, ,
Avatar of Pinkfae

About Pinkfae

I feel in love with Tolkien's legendarium when I saw the 1977 film The Hobbit. I first read the Lord of the Rings the summer before starting high school. It has been a regular summer time activity for me every year since then. I have been enjoying playing Lord of the Rings Online ever since I first joined in July 2007. I have over two dozen characters created and played, but I mainly play on the Landroval server as a lore-master and also a spider.

View all posts by Pinkfae

16 Responses to “His Name was Talvarn”

  1. Juk Says:

    Thank you for this moving story.
    Another lesson of life for a lot of people, especially me.


  2. Cosmetic Lotro Says:

    Beautiful story, thank you for sharing. There is nothing wrong about having online friendships, it is just different that real life, but not less valuable. Do people that play games isolate themselves? Of course! And that’s sanity! It allows us to balance things out with the demands of a sometimes hectic real life. In Tolkien’s own words:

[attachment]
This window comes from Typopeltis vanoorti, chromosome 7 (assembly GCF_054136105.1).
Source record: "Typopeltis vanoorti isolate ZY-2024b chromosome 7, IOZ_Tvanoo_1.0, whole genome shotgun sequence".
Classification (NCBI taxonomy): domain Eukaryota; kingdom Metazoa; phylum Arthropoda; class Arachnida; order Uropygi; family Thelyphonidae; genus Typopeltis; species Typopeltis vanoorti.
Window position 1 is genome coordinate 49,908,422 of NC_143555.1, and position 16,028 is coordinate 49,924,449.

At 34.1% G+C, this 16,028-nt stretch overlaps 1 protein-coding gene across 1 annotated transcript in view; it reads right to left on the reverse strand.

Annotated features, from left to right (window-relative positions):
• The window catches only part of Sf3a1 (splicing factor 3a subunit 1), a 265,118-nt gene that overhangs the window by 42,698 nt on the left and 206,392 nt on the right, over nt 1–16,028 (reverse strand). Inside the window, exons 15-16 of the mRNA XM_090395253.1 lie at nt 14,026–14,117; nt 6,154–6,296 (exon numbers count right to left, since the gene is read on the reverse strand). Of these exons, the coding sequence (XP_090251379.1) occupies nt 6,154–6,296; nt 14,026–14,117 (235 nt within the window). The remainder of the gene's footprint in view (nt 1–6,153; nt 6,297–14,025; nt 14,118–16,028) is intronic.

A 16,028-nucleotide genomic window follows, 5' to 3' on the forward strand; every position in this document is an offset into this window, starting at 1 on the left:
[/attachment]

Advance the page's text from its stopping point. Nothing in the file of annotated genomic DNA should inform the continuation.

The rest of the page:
“Fantasy is escapist, and that is its glory. If a soldier is imprisioned by the enemy, don’t we consider it his duty to escape?. . .If we value the freedom of mind and soul, if we’re partisans of liberty, then it’s our plain duty to escape, and to take as many people with us as we can!”
    ― J.R.R. Tolkien


  3. susan Says:

    Deepest condolences to the friends and family of your friend.

    I have made lasting friends and met my husband in online games, I have been there in my virtual worlds for my friends while they went thru life’s downturns like cancer treatments, passing of loved ones, financial woes and also have been there when the upturns came around like weddings, births and new jobs. In most instances the virtual setting allows us to share more readily and deeply than we would in a face to face relationship.

    Just because my words are sent via fiber optics doesnt mean they have no meaning or are less worthy because its not done in real time. Those that criticize are just behind the times, dinosaurs who havent realized that tech has passed them by.


  4. Cyraith Says:

    Very moving. Thank you for sharing this with us.

    I agree whole-heartedly that even though I don’t know any (but one, really) outside the confines of the game, I do count them all as friends and I care about them as any family would.


  5. Avatar of Zyngor